Throughout this journal Scott's anxieties dominate. There are also practical oddities: for example, in a very heavily loaded ship taking the expedition south Scott found room for a Pianola. Scott's thinking was confused on methods of hauling - by tractors, dogs, ponies and men. Scott also overlooked important details - for example the known evaporation of fuel from cans in depots (Amundsen took special care here by soldering the seams of his fuel cans).

Scott had determination; but he was always looking for 'good luck'. Maybe the weather was not kind to him on the return journey, but due allowance should have been made for this.

Scott's journal inevitably reflects the values of Edwardian society which now seem rather out of touch. The rigid division of his party into `men' and `officers' is just one example. Above all Scott was looking to posterity, and wanted his journal to show that his expedition showed British guts, even though the Pole had been previously reached by Amundsen. Scott's scientific interests were as important to him as a race to the Pole; but Scott recognised that reaching the Pole first was a priority he failed to achieve
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7 of 8 people found the following review helpful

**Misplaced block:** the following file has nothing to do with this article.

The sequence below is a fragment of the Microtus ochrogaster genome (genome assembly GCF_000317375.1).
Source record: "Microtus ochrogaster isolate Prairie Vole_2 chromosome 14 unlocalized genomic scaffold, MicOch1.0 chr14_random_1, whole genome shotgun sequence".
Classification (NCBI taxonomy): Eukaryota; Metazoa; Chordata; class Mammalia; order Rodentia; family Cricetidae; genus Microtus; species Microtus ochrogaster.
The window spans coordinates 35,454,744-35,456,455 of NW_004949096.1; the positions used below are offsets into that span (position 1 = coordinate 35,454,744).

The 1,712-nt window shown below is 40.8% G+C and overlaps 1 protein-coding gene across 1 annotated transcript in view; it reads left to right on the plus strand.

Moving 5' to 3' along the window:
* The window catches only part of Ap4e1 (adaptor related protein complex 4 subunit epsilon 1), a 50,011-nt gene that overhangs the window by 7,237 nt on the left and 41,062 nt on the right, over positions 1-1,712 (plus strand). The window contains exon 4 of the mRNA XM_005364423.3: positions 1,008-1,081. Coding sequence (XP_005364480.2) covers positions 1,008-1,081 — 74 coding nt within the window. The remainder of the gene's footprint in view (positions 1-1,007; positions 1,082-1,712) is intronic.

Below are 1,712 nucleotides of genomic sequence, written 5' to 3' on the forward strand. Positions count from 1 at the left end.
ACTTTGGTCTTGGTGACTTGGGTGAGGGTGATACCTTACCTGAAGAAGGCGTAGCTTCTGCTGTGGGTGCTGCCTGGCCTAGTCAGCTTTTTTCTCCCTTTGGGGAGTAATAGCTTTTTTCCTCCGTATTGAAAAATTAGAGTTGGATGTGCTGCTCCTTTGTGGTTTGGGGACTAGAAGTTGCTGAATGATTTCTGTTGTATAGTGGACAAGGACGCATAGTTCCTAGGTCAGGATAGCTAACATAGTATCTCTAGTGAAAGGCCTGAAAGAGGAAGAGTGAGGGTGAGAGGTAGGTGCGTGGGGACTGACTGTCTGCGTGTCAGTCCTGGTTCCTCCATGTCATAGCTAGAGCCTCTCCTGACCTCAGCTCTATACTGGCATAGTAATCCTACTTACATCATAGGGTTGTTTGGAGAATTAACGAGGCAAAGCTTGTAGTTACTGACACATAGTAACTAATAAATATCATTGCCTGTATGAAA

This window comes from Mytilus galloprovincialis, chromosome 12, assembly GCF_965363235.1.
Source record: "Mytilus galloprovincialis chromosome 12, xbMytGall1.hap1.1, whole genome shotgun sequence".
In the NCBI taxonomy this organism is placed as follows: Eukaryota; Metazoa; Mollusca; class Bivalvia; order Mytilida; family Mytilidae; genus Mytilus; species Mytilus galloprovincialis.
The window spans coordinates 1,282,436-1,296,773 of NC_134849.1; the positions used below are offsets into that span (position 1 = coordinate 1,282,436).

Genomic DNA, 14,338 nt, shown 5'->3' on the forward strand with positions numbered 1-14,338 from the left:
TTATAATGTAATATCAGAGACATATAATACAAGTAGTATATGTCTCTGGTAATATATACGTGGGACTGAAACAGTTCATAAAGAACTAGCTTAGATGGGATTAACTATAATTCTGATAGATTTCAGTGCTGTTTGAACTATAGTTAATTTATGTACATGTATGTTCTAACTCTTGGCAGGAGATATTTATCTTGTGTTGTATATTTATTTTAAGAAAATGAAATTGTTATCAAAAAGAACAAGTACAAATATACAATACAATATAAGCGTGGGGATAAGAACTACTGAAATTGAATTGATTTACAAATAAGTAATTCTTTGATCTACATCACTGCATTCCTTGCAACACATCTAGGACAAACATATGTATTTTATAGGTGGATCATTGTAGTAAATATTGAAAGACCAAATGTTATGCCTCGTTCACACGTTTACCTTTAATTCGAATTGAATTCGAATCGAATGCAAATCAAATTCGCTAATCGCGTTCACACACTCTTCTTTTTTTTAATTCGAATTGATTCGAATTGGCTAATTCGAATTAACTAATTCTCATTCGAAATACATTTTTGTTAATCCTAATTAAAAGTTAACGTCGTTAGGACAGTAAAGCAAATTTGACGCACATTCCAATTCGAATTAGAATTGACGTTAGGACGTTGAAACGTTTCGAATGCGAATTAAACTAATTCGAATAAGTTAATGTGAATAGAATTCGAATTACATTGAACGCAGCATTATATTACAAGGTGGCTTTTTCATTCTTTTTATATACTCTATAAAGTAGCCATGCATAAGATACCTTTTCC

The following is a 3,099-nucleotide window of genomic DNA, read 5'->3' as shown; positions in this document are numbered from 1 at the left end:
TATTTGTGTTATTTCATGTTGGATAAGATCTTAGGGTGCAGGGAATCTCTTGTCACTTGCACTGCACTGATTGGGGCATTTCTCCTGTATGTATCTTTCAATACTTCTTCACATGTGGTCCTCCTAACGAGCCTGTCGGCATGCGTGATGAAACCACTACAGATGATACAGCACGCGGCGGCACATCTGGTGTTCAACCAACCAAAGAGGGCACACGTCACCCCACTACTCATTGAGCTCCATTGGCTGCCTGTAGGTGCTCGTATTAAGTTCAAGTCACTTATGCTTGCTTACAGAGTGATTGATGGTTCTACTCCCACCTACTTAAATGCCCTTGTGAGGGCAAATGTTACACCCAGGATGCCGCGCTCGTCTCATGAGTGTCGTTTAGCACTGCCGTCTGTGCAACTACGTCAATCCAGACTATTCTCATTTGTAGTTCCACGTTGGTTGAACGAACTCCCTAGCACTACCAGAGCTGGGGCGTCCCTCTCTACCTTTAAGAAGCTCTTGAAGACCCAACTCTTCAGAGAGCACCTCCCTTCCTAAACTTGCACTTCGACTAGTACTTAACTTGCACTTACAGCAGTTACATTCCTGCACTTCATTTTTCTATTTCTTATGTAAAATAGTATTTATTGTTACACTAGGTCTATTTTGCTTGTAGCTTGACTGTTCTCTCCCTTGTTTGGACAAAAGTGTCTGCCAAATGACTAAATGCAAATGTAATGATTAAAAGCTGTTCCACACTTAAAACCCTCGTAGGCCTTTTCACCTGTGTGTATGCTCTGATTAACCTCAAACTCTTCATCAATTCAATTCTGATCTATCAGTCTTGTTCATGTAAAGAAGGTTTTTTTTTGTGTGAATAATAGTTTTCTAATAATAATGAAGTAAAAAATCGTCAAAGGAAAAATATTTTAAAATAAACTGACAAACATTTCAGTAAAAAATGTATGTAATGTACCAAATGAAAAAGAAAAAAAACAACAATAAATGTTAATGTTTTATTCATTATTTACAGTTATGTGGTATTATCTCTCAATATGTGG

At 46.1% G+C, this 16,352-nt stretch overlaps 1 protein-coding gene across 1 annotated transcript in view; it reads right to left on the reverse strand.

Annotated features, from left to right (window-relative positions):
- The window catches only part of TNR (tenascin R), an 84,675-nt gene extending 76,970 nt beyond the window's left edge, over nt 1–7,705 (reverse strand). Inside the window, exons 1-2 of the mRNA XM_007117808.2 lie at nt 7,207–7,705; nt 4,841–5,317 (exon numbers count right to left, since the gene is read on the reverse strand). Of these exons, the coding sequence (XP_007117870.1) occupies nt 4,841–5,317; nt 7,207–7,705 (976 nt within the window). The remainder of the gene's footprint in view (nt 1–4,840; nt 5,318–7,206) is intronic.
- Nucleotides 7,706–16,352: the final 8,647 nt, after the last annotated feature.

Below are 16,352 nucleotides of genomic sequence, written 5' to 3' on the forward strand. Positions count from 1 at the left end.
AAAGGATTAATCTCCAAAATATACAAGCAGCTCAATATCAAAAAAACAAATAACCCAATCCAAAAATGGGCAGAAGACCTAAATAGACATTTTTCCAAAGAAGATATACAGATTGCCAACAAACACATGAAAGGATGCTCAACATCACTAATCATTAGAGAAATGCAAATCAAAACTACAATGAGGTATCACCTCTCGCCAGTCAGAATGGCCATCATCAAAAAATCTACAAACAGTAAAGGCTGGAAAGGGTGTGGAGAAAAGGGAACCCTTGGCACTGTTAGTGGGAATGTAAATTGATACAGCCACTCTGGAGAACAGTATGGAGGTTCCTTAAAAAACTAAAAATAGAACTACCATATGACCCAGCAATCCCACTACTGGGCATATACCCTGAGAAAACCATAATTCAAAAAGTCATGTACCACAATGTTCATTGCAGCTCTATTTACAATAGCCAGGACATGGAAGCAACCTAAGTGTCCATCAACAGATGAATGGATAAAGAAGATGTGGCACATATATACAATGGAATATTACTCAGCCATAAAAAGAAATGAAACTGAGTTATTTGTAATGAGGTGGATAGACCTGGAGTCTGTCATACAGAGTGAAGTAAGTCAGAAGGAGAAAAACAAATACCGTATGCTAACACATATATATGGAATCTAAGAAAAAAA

5.0 out of 5 stars R F Scott Journals, 7 Feb 2011
Scotts writing humbles the hardest of men. This journal reflects the greatness of these voyagers. Their courage and endurance in the harshest of environments even when their was little hope of coming through is an example to a past age. I have read much of these brave pioneers and wish that I could have been amoung them. Before reading Scotts work I digested as much of Shackletons works as I could get my hands on. Their is a huge difference in the terperament and character of these great explorers but both must be respected for their leadership qualities. Scott certainly lead from the from but I feel that he did little to give the credit deserved to those who served before the mast. This book shows the true colours of the class distiction that was part of life in the services of the time. Notwithstanding these comments I think that this journal should be part of school studies as a character builder. Any one who reads this book I feel must become a better person in some small way. The compassion, comradeship and loyalty shown by these men sets an example to all. One of the best books I have ever read.